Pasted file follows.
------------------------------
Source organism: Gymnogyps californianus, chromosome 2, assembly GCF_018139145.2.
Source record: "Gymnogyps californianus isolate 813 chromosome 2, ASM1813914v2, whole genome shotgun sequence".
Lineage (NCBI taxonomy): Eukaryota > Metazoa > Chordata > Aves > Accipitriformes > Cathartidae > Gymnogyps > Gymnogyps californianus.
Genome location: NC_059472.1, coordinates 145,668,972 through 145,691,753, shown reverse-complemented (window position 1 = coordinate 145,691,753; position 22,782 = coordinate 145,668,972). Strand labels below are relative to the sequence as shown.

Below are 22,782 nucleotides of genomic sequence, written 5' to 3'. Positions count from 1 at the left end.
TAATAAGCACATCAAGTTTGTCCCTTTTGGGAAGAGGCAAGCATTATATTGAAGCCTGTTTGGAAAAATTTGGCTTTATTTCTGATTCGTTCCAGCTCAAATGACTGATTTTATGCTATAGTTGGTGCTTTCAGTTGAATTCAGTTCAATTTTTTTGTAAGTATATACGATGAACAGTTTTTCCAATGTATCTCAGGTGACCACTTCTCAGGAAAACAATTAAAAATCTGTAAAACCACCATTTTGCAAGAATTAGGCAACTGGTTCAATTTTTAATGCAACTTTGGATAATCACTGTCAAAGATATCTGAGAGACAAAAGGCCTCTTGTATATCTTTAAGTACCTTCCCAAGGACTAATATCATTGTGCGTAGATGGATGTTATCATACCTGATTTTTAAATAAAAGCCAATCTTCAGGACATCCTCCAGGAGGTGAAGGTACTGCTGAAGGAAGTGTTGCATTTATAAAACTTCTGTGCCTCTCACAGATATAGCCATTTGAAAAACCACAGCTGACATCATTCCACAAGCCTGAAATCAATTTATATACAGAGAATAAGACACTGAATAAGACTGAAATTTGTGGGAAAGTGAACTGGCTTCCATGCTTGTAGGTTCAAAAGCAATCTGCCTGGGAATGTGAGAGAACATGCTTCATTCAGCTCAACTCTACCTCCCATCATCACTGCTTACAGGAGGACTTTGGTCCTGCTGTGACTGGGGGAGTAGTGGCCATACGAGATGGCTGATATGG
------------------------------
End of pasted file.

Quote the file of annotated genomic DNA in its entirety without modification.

Source organism: Gymnogyps californianus, chromosome 2, assembly GCF_018139145.2.
Source record: "Gymnogyps californianus isolate 813 chromosome 2, ASM1813914v2, whole genome shotgun sequence".
Lineage (NCBI taxonomy): Eukaryota > Metazoa > Chordata > Aves > Accipitriformes > Cathartidae > Gymnogyps > Gymnogyps californianus.
Genome location: NC_059472.1, coordinates 145,668,972 through 145,691,753, shown reverse-complemented (window position 1 = coordinate 145,691,753; position 22,782 = coordinate 145,668,972). Strand labels below are relative to the sequence as shown.

Below are 22,782 nucleotides of genomic sequence, written 5' to 3'. Positions count from 1 at the left end.
TAATAAGCACATCAAGTTTGTCCCTTTTGGGAAGAGGCAAGCATTATATTGAAGCCTGTTTGGAAAAATTTGGCTTTATTTCTGATTCGTTCCAGCTCAAATGACTGATTTTATGCTATAGTTGGTGCTTTCAGTTGAATTCAGTTCAATTTTTTTGTAAGTATATACGATGAACAGTTTTTCCAATGTATCTCAGGTGACCACTTCTCAGGAAAACAATTAAAAATCTGTAAAACCACCATTTTGCAAGAATTAGGCAACTGGTTCAATTTTTAATGCAACTTTGGATAATCACTGTCAAAGATATCTGAGAGACAAAAGGCCTCTTGTATATCTTTAAGTACCTTCCCAAGGACTAATATCATTGTGCGTAGATGGATGTTATCATACCTGATTTTTAAATAAAAGCCAATCTTCAGGACATCCTCCAGGAGGTGAAGGTACTGCTGAAGGAAGTGTTGCATTTATAAAACTTCTGTGCCTCTCACAGATATAGCCATTTGAAAAACCACAGCTGACATCATTCCACAAGCCTGAAATCAATTTATATACAGAGAATAAGACACTGAATAAGACTGAAATTTGTGGGAAAGTGAACTGGCTTCCATGCTTGTAGGTTCAAAAGCAATCTGCCTGGGAATGTGAGAGAACATGCTTCATTCAGCTCAACTCTACCTCCCATCATCACTGCTTACAGGAGGACTTTGGTCCTGCTGTGACTGGGGGAGTAGTGGCCATACGAGATGGCTGATATGG